ANC jet scandal: Did Zimbabwe peacemakers break lockdown laws?

ANC delegation arrives in Zimbabwe
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The Department of Home Affairs (DHA) is probing the African National Congress’ (ANC’s) trip to Zimbabwe to decide whether or not the attempt to mitigate civil unrest in the country constitutes a breach of Level 2 lockdown laws, the Sunday Times have reported.

President Cyril Ramaphosa has already ordered an inquest into the use of a South African National Defence Force (SANDF) jet to transport the team of ANC ministers, who were led on the special mission by Secretary-General Ace Magashule. The  SANDF jet was allegedly commissioned by defence minister Nosiviwe Mapisa-Nqakula.


Questions have been raised over the diplomatic mission, with a delegation of 10 ministers having made the trip to our neighbours in the north in the hope that they could garner a resolution to the ongoing political and civil unrest currently unfolding there.

It has since transpired that this group – the second delegation tasked with mediating in Zimbabwe since July – were also unable to make any progress, having met with the ruling ZANU-PF party but seemingly having not made any substantial progress in terms of convincing them that their country and people are indeed suffering untold social and economic misery.

Questions have been raised regarding the group’s adherence to lockdown laws, with only two of the 10 members having submitted themselves for the mandatory 10-day self-isolation required under the current version of the disaster management act.

The DHA investigation was confirmed by Home Affairs Minister Aaron Motsoaledi’s spokesperson, Siya Qoza, on Saturday, the Sunday Times reported.

“The minister is unable to fully respond to your questions at this stage as the matter is still under internal investigation within the department,” said Qoza to the newspaper.


Current level 2 regulations stipulate that a plane cannot leave the country without permission from Transport Minister Fikile Mbalula, however the one exception to this iron-clad rule pertains to SANDF planes, which can be deployed on missions of national interest by Mapisa-Nqakula.

ANC official Nomvula Mokonyane, who went along with the delegation to Zimbabwe, told the Sunday times that trip had been arranged by the ruling party from its headquarters at Lethuli House in Gauteng.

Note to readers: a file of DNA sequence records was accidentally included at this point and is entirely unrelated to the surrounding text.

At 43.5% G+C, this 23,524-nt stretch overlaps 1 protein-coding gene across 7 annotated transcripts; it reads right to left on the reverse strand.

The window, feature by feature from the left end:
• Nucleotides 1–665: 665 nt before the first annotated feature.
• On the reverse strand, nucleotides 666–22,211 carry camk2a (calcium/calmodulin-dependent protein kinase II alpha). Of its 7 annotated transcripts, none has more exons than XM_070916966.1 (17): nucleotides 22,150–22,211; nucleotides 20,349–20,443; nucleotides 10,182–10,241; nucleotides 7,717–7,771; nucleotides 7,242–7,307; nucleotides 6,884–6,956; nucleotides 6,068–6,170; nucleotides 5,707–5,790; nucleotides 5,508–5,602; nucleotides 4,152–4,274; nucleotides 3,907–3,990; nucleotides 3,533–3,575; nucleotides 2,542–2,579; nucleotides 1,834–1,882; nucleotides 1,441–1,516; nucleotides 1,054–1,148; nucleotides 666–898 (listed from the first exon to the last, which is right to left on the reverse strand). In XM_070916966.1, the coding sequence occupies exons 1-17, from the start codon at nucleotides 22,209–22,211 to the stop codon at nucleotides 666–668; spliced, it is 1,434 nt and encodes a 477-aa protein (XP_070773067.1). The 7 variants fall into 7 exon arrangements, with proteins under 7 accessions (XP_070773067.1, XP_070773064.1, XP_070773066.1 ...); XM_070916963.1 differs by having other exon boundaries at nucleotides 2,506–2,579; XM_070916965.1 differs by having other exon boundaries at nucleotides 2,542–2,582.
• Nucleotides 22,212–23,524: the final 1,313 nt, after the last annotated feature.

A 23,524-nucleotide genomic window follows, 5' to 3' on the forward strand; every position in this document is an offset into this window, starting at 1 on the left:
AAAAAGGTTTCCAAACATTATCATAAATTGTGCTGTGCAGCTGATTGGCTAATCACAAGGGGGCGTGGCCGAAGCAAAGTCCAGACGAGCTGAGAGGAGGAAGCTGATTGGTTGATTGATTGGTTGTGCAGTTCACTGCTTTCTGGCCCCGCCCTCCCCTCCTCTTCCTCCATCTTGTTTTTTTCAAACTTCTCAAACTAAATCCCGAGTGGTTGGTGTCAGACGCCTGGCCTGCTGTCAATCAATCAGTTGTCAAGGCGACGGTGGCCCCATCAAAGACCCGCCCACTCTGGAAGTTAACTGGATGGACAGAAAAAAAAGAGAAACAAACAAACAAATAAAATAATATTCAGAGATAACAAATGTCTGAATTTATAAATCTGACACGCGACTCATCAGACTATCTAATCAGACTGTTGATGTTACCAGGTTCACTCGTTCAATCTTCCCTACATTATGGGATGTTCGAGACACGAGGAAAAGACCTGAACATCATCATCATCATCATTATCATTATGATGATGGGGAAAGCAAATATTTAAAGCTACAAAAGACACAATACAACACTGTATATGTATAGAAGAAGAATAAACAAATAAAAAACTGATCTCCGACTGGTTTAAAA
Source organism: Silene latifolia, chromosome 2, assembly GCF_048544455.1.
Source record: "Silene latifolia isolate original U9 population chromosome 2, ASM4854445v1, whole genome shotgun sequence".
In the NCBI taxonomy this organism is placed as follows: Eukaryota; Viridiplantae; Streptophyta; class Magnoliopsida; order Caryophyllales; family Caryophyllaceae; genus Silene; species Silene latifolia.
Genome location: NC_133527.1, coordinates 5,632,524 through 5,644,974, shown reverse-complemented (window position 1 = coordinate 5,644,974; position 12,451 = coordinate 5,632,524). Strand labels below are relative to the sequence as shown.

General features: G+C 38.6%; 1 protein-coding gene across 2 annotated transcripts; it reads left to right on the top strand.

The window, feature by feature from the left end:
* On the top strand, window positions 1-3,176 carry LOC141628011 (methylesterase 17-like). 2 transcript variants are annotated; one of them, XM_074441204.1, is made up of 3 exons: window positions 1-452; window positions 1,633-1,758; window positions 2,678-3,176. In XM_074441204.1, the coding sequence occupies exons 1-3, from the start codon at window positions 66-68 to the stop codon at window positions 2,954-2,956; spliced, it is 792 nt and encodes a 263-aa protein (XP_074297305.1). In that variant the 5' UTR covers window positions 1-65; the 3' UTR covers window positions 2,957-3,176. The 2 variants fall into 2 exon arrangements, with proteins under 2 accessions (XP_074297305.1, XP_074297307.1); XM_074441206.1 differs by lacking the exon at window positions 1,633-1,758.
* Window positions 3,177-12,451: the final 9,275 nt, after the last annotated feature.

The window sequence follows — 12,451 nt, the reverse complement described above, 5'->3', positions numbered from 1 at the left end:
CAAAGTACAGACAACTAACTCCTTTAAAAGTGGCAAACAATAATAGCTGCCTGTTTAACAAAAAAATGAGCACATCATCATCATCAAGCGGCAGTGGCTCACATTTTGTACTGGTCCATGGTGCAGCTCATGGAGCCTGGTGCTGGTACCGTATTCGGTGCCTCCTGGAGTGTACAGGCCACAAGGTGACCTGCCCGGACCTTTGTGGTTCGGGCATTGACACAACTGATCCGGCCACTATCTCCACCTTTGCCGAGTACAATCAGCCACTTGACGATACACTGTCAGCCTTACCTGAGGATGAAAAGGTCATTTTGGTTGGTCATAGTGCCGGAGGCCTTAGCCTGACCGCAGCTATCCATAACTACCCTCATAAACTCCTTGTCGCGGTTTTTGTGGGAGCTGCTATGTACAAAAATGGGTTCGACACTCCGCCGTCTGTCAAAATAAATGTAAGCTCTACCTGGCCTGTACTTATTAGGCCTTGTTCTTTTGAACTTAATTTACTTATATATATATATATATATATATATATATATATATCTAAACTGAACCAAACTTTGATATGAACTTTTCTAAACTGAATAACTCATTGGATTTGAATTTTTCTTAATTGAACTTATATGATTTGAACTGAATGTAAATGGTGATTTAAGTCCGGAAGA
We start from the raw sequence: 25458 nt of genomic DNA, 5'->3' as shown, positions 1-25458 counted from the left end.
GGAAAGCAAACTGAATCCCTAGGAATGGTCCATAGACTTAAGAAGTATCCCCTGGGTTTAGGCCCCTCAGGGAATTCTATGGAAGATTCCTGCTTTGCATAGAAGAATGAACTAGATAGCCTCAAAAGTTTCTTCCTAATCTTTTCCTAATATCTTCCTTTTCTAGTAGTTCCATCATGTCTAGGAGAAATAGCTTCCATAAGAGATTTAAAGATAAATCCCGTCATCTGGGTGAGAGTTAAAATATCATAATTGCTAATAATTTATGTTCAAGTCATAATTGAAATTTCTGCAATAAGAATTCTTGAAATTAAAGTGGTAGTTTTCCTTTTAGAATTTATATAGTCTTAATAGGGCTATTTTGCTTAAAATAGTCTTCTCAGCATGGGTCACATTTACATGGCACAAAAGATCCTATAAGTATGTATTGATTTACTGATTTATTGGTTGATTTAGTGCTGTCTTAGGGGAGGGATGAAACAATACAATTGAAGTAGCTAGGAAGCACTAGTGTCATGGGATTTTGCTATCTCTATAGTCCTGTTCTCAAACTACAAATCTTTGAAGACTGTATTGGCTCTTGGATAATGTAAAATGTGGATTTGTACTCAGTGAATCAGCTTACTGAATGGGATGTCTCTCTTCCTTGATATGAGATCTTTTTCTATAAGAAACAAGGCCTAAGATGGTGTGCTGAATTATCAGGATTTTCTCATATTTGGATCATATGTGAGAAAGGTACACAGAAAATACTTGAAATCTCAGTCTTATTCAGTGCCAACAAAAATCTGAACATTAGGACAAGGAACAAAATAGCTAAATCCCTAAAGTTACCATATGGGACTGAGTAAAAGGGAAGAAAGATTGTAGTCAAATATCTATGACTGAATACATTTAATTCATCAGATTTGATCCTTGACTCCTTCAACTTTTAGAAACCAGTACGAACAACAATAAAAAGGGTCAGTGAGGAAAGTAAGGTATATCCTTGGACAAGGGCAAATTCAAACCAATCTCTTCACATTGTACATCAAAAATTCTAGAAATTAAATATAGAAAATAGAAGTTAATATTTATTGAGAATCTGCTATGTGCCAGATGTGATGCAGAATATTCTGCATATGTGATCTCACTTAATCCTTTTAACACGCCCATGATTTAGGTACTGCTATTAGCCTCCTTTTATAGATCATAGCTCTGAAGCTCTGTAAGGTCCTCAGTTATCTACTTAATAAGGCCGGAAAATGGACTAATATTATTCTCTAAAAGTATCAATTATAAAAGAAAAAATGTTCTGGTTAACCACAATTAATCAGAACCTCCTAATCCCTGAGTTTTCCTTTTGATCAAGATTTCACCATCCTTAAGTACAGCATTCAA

“I was called as part of a delegation of the ANC, so everything that was organised for the trip was done through the ANC,” she said.

“The department of international relations of the ANC has been the one that was responsible,” said Mokonyane.

She said that she has no idea whether or not hitching a ride on the SANDF plane, in a manner the Democratic Alliance (DA) have compared to ordering an “Uber”, was correct in terms of the Disaster Management Act.

“I am not saying there was never a requirement [to apply for a permit], all those details were organised through the ANC.”


Ramaphosa has ordered Mapisa-Nqakula to furnish him with a report on the use of the SANDF jet, and will be expecting this at some stage on Sunday 13 September.

“In the interest of good governance and the prudent and ethical use of state assets, the President has directed the Minister to provide a report within 48 hours that will set out the circumstances around the flight and the passenger list,” the presidency said on Friday.

The Economic Freedom Fighters (EFF) have described the incident with the SANDF jet as baring striking similarities to the infamous Waterkloof landing of a Gupta jet carrying wedding guests on 2016. They have called for Mapisa-Nqakula to be fired for her role in the procurement of the plane.

“It reveals an organisation whose corruption has gone on with such impunity that they now use military aircraft to conduct lift clubs. The ANC envoys to Zimbabwe have no right to utilise state resources to conduct their business and, furthermore, have no clearance to utilise military resources,” it added.